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Number theory: gcd(a,b)=1 => for any n, gcd(a+bk,n)=1 for some k

  1. Mar 2, 2012 #1
    1. The problem statement, all variables and given/known data
    [itex]a[/itex] and [itex]b[/itex] are coprime. Show that for any [itex]n[/itex], there exists a nonzero integer [itex]k[/itex] that makes [itex]a+bk[/itex] and [itex]n[/itex] coprime.


    2. Relevant equations
    [itex]a[/itex] and [itex]b[/itex] are coprime if any of the following conditions are met:
    1. [itex]\text{gcd}(a,b)=1[/itex]
    2. the ideal [itex](a,b)=\{ax+by : x,y\in\mathbb{Z}\}[/itex] is equal to the set of all integers [itex]\mathbb{Z}[/itex]


    3. The attempt at a solution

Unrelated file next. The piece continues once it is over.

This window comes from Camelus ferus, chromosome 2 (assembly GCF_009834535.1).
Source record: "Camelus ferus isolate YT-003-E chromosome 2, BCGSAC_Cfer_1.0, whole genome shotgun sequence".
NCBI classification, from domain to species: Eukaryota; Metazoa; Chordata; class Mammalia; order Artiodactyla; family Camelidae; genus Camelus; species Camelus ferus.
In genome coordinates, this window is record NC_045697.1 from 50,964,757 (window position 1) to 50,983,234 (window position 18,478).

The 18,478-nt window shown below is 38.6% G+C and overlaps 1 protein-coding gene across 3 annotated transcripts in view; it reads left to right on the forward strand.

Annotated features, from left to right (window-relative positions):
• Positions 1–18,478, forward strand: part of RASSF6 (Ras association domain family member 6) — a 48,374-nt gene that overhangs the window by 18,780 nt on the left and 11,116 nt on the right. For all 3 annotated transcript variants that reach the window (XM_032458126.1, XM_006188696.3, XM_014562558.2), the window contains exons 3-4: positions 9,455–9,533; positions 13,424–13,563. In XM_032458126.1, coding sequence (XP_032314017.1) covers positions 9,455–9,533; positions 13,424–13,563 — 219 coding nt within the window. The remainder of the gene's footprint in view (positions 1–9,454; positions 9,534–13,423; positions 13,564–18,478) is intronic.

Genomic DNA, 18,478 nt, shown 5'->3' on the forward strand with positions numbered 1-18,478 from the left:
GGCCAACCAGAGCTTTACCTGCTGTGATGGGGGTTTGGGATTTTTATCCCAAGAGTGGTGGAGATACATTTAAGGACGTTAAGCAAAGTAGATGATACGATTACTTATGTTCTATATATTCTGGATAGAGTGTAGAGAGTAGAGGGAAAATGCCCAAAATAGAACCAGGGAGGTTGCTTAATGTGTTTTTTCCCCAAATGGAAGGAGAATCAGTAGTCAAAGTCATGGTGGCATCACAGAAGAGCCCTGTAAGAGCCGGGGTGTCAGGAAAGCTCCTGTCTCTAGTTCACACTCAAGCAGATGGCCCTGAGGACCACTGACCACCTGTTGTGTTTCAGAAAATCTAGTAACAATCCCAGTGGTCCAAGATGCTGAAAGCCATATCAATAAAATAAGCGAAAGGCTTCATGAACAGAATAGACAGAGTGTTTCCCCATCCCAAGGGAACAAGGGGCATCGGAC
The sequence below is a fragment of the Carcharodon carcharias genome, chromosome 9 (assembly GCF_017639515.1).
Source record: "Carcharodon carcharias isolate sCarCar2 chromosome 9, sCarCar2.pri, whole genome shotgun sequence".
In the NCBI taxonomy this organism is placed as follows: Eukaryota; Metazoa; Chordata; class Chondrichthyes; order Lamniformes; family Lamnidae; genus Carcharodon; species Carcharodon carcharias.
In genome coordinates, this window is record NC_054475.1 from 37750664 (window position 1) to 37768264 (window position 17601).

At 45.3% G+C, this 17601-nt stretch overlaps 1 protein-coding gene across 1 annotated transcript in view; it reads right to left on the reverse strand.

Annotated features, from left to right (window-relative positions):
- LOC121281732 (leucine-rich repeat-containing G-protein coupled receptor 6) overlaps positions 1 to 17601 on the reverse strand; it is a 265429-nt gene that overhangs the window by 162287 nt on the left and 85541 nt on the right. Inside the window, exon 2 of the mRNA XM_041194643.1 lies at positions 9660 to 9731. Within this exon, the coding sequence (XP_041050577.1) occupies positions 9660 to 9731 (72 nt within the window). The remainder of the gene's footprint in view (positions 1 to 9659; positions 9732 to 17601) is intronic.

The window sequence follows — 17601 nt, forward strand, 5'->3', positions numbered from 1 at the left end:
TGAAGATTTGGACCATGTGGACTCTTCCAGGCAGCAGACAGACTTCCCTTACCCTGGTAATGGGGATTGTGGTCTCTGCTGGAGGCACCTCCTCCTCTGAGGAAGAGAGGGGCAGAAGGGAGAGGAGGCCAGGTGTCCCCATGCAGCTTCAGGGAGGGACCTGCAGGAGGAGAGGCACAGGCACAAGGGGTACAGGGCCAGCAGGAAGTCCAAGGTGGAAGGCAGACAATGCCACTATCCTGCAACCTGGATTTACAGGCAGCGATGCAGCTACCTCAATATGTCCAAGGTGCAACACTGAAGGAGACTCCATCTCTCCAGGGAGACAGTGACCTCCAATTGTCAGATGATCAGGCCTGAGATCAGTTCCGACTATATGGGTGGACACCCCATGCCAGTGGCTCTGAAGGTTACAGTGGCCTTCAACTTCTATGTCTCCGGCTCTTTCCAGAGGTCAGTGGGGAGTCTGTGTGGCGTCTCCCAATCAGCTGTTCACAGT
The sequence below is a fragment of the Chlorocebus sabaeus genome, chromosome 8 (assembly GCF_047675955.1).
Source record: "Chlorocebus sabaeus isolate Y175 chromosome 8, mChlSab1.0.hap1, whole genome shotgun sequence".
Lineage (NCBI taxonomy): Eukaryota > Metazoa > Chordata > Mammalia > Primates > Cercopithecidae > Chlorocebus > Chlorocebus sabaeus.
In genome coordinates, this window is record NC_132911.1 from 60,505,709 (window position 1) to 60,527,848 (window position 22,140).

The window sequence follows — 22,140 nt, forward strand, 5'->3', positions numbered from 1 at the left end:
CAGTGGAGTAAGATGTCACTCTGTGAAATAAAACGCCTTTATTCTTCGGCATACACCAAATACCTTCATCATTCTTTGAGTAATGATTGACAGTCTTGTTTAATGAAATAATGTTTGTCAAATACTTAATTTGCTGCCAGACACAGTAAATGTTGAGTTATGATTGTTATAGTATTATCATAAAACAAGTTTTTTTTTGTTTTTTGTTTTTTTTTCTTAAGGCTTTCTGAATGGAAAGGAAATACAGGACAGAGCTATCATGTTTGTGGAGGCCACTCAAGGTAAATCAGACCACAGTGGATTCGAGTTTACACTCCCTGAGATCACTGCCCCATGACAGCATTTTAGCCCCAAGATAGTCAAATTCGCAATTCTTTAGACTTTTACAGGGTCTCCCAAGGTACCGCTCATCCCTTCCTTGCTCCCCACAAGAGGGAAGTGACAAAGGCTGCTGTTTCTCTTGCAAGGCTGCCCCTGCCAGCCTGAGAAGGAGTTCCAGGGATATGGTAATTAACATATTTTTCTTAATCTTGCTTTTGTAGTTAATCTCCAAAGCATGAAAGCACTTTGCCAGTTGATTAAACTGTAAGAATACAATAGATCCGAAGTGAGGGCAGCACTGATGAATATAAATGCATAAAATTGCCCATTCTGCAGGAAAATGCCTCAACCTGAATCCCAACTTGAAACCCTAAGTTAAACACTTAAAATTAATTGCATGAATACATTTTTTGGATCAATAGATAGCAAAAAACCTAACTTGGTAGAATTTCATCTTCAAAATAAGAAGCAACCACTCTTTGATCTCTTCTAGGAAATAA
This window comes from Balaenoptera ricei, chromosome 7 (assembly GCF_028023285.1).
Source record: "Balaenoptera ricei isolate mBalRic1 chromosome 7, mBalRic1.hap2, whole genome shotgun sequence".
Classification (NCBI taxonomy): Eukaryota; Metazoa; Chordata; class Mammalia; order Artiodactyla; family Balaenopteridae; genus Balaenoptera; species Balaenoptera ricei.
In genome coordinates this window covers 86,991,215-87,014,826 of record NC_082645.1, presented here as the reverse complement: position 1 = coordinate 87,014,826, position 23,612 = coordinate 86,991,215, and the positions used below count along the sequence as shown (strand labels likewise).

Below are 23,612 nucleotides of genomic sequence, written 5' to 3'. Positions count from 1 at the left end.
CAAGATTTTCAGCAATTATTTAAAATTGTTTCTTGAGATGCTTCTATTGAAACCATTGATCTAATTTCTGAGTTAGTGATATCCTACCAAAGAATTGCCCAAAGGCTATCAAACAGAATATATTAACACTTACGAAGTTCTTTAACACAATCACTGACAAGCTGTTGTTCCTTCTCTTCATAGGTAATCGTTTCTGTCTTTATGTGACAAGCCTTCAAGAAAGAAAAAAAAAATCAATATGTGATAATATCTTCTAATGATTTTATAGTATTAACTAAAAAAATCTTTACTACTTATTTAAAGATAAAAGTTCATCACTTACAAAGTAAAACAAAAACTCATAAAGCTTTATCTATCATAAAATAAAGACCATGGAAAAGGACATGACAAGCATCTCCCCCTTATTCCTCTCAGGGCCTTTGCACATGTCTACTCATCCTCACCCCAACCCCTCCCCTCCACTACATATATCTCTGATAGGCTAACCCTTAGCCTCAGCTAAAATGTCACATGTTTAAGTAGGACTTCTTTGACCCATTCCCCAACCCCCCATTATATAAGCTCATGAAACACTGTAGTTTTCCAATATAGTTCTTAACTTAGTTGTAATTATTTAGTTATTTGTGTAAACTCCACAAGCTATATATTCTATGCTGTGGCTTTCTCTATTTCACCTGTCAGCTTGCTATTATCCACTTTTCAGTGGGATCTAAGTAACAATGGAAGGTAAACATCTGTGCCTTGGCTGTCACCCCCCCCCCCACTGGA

I tried expanding the desired result in terms of ideals:
    [itex](a+bk,n) = \{(a+bk)x+ny : x,y\in\mathbb{Z}\} = \{ax+bkx+ny : x,y\in\mathbb{Z}\}[/itex]

    If [itex]a[/itex] and [itex]n[/itex] are coprime, then setting [itex]k=0[/itex] makes [itex]a+bk[/itex] and [itex]n[/itex] coprime.

    I couldn't figure out the case where [itex]a[/itex] and [itex]n[/itex] have a gcd other than 1.
     
    Last edited: Mar 2, 2012
  2. jcsd
  3. Mar 8, 2012 #2

    morphism

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    If a and n have gcd other than 1 then there will be a prime p dividing both of them. Now suppose that p divides a+bk. What can you say now?
     
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